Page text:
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HolidayBuyer's Guide

Push a button and brew

Get organized

Time to brew

Buffalo Sweat

Automatically recognized

Customizable recipes

Turn the slider and change the beer

The brewing keg

Snap in hoses

The valves snap in place

The display

Track your progress

Brewing along

Check your data online

Malt

Hops

Disassemble for cleaning

Keep track of the pieces

Helpful utilities

Ready to pour

Cheers

A brew for you

For $800, the PicoBrew Pico will automatically make beer for you. Order ingredients from PicoBrew's website. They come in sealed packs called PicoPaks, and PicoBrew offers a wide variety of beers from many different microbreweries. PicoPak in hand, put it into the machine and hit start.

Caption by / Photo by Chris Monroe/CNET

Though getting started is relatively simple, using Pico involves a lot of pieces other than the main contraption. Keep the instruction manual handy.

Caption by / Photo by Tyler Lizenby/CNET

Here's the PicoPak for Buffalo Sweat -- an oatmeal stout from Tallgrass Brewing. We put it into the plastic bin, which then slides into the Pico.

Caption by / Photo by Tyler Lizenby/CNET

The bin clicks into place once you push it all the way into the machine.

Caption by / Photo by Tyler Lizenby/CNET

At that point, the Pico will actually recognize the PicoPak.

Caption by / Photo by Tyler Lizenby/CNET

You even tinker with the brew based on your preferences.

Caption by / Photo by Tyler Lizenby/CNET

Using a simple sliding scale, you can make your beer more or less bitter, and even adjust its alcohol content.

Caption by / Photo by Tyler Lizenby/CNET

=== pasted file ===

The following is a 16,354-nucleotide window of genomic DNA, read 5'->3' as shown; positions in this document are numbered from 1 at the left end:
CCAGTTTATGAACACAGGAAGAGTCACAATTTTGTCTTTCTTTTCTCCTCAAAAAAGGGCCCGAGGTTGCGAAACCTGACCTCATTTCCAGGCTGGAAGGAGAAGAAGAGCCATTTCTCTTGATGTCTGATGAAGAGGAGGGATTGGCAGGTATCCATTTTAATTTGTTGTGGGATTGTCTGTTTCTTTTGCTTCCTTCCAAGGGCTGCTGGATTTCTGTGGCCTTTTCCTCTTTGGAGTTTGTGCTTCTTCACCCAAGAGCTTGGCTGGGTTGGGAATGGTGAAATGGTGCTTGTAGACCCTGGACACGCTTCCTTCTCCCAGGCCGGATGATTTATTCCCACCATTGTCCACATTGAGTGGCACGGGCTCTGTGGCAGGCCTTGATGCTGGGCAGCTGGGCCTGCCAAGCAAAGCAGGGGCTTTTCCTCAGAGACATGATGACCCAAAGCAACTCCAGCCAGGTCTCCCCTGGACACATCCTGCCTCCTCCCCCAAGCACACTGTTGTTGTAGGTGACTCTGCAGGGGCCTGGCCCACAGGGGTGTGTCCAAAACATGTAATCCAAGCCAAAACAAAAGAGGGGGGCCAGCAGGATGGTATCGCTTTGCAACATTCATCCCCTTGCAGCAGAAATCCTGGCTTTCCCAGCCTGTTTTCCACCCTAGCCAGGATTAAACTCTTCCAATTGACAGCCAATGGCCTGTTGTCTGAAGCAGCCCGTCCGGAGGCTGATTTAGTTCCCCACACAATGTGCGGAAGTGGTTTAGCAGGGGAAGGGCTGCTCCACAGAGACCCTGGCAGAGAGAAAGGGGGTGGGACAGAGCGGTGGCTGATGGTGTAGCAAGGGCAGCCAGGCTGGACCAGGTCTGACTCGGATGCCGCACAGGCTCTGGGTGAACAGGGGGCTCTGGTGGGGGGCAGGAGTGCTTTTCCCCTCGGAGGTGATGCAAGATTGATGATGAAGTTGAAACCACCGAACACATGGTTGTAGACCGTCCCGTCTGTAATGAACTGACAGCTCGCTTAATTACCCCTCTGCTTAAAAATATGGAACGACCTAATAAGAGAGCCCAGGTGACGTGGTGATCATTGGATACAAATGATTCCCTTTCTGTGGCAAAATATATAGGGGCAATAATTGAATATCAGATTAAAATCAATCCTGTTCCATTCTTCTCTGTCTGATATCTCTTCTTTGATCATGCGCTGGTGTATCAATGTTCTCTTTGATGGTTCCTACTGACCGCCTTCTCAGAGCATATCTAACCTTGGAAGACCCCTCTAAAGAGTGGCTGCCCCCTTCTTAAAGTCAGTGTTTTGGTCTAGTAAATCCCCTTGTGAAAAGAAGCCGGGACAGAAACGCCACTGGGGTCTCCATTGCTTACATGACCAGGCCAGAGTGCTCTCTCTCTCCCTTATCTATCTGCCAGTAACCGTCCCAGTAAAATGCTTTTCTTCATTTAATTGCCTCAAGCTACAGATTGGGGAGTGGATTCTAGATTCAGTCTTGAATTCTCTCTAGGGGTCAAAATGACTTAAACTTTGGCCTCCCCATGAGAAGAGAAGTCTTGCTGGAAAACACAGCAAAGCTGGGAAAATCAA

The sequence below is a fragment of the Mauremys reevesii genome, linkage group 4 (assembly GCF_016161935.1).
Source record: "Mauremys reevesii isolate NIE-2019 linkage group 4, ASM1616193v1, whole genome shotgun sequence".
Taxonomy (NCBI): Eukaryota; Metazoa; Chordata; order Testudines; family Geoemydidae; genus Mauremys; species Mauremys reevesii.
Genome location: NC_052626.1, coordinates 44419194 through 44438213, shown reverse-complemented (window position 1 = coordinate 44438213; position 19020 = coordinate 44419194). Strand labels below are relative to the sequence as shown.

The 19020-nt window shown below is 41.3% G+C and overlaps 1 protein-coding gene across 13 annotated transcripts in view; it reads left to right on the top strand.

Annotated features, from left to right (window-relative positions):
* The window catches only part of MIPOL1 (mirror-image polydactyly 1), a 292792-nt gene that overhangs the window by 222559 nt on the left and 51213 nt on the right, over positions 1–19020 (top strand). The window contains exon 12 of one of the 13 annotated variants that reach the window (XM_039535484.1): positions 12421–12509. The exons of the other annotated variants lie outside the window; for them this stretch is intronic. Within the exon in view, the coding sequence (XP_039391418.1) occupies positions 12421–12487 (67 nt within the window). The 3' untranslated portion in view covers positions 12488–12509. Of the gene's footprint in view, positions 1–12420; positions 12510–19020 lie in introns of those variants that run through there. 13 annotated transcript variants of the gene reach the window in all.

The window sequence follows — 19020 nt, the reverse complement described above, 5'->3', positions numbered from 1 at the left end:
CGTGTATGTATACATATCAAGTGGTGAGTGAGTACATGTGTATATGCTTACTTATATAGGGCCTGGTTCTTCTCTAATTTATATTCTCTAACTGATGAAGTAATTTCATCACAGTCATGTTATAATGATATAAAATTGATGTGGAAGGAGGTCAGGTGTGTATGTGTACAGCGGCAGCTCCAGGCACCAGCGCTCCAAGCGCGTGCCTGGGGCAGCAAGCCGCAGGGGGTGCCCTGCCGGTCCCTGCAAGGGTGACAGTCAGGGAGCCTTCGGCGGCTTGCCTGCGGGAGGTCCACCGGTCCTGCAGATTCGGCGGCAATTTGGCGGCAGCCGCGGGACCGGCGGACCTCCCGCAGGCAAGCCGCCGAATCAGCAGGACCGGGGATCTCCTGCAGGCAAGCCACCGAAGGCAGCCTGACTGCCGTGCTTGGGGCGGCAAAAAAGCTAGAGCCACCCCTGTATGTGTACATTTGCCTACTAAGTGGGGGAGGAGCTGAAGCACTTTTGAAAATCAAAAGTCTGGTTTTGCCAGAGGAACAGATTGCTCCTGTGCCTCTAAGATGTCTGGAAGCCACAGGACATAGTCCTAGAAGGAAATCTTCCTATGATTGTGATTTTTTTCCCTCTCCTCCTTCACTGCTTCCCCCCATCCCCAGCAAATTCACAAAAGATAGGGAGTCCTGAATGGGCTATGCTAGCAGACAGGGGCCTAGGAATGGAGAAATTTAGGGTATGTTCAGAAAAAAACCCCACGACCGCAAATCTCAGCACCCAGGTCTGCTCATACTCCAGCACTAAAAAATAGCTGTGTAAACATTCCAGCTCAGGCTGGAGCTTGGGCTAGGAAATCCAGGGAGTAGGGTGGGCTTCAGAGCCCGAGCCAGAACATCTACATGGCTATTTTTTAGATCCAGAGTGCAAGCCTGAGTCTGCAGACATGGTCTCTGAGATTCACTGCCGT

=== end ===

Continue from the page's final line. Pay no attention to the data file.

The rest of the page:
You'll need to fill the Pico with distilled water, then attach the brewing keg to get started.

Caption by / Photo by Chris Monroe/CNET

The Pico's valves snap into place on the brewing keg.

Caption by / Photo by Chris Monroe/CNET

When it looks like this, you're ready to brew.

Caption by / Photo by Chris Monroe/CNET

The display on the Pico will keep you updated on your progress.

Caption by / Photo by Chris Monroe/CNET

The display updates as it goes through the different stages of brewing.

Caption by / Photo by Chris Monroe/CNET

You'll see the different steps as well as the estimated time remaining on the display.

Caption by / Photo by Chris Monroe/CNET

You can also monitor your beer's progress online.

Caption by / Photo by Screenshot by Andrew Gebhart/CNET

After the brew, we opened up the PicoPaks and found the ingredients we'd hoped for -- this large pack contains malted grains.

Caption by / Photo by Chris Monroe/CNET

The smaller side pack contains hops.

Caption by / Photo by Chris Monroe/CNET

Between brews, you'll need to disassemble your brewing keg by removing the valves.

Caption by / Photo by Tyler Lizenby/CNET

Make sure to keep the pieces where you can find them while you clean. Don't lose anything.

Caption by / Photo by Tyler Lizenby/CNET

After you brew, you'll need to add yeast and wait for it to ferment, then move your beer to a serving keg and carbonate it. Pico helps with this last step -- called racking -- and includes the ingredients for every step.

Caption by / Photo by Chris Monroe/CNET

After a couple of weeks, your beer will be fermented and carbonated, and it's ready to drink.

Caption by / Photo by Chris Monroe/CNET

The Pico makes 5L of beer, which roughly equals 14 bottles.

Caption by / Photo by Chris Monroe/CNET

It might not be as fast a Keurig is for coffee, but the PicoBrew Pico replicates a natural brewing process and offers a wide variety of beers you can brew. You might be able to brew beers with Pico that you wouldn't normally find in your state.

Caption by / Photo by Chris Monroe/CNET
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